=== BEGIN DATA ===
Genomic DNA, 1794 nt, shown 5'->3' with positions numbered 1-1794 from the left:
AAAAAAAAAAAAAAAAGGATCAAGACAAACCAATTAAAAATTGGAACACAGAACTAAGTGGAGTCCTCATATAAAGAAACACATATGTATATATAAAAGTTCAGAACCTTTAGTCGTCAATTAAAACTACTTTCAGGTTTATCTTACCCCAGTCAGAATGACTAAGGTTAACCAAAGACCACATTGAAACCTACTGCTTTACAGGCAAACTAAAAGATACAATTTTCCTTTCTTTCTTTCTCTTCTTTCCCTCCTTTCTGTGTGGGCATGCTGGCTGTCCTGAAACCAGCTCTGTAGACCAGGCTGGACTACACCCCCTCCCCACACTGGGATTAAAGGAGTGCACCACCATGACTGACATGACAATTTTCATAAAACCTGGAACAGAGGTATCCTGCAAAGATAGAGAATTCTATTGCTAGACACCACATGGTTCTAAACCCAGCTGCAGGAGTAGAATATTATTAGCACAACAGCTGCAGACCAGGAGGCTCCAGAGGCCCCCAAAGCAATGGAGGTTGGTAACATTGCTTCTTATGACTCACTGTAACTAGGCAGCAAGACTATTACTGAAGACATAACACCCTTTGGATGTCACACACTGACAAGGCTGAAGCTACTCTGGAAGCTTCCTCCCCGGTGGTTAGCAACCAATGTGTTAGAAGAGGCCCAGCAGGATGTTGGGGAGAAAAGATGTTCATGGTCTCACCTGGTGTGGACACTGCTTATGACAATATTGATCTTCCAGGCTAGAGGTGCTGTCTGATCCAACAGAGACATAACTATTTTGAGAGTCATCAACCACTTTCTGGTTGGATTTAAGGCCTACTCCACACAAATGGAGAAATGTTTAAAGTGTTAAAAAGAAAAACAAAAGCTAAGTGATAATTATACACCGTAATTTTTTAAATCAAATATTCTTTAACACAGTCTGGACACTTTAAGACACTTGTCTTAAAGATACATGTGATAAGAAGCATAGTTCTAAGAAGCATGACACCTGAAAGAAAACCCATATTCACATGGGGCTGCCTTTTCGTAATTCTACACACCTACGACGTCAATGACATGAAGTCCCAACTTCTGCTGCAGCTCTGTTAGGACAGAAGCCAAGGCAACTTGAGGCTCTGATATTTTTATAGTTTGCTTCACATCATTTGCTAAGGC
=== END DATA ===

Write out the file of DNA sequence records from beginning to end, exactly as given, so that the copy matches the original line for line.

Genomic DNA, 1794 nt, shown 5'->3' with positions numbered 1-1794 from the left:
AAAAAAAAAAAAAAAAGGATCAAGACAAACCAATTAAAAATTGGAACACAGAACTAAGTGGAGTCCTCATATAAAGAAACACATATGTATATATAAAAGTTCAGAACCTTTAGTCGTCAATTAAAACTACTTTCAGGTTTATCTTACCCCAGTCAGAATGACTAAGGTTAACCAAAGACCACATTGAAACCTACTGCTTTACAGGCAAACTAAAAGATACAATTTTCCTTTCTTTCTTTCTCTTCTTTCCCTCCTTTCTGTGTGGGCATGCTGGCTGTCCTGAAACCAGCTCTGTAGACCAGGCTGGACTACACCCCCTCCCCACACTGGGATTAAAGGAGTGCACCACCATGACTGACATGACAATTTTCATAAAACCTGGAACAGAGGTATCCTGCAAAGATAGAGAATTCTATTGCTAGACACCACATGGTTCTAAACCCAGCTGCAGGAGTAGAATATTATTAGCACAACAGCTGCAGACCAGGAGGCTCCAGAGGCCCCCAAAGCAATGGAGGTTGGTAACATTGCTTCTTATGACTCACTGTAACTAGGCAGCAAGACTATTACTGAAGACATAACACCCTTTGGATGTCACACACTGACAAGGCTGAAGCTACTCTGGAAGCTTCCTCCCCGGTGGTTAGCAACCAATGTGTTAGAAGAGGCCCAGCAGGATGTTGGGGAGAAAAGATGTTCATGGTCTCACCTGGTGTGGACACTGCTTATGACAATATTGATCTTCCAGGCTAGAGGTGCTGTCTGATCCAACAGAGACATAACTATTTTGAGAGTCATCAACCACTTTCTGGTTGGATTTAAGGCCTACTCCACACAAATGGAGAAATGTTTAAAGTGTTAAAAAGAAAAACAAAAGCTAAGTGATAATTATACACCGTAATTTTTTAAATCAAATATTCTTTAACACAGTCTGGACACTTTAAGACACTTGTCTTAAAGATACATGTGATAAGAAGCATAGTTCTAAGAAGCATGACACCTGAAAGAAAACCCATATTCACATGGGGCTGCCTTTTCGTAATTCTACACACCTACGACGTCAATGACATGAAGTCCCAACTTCTGCTGCAGCTCTGTTAGGACAGAAGCCAAGGCAACTTGAGGCTCTGATATTTTTATAGTTTGCTTCACATCATTTGCTAAGGC